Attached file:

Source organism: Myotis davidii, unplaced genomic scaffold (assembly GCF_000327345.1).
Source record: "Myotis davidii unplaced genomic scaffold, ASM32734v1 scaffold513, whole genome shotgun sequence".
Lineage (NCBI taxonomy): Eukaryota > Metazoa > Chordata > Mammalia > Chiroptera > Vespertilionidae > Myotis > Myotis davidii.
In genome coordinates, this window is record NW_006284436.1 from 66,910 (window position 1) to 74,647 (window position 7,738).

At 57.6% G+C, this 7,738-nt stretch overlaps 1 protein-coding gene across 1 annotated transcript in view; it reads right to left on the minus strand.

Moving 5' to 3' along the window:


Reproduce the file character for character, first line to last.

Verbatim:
Source organism: Myotis davidii, unplaced genomic scaffold (assembly GCF_000327345.1).
Source record: "Myotis davidii unplaced genomic scaffold, ASM32734v1 scaffold513, whole genome shotgun sequence".
Lineage (NCBI taxonomy): Eukaryota > Metazoa > Chordata > Mammalia > Chiroptera > Vespertilionidae > Myotis > Myotis davidii.
In genome coordinates, this window is record NW_006284436.1 from 66,910 (window position 1) to 74,647 (window position 7,738).

At 57.6% G+C, this 7,738-nt stretch overlaps 1 protein-coding gene across 1 annotated transcript in view; it reads right to left on the minus strand.

Moving 5' to 3' along the window: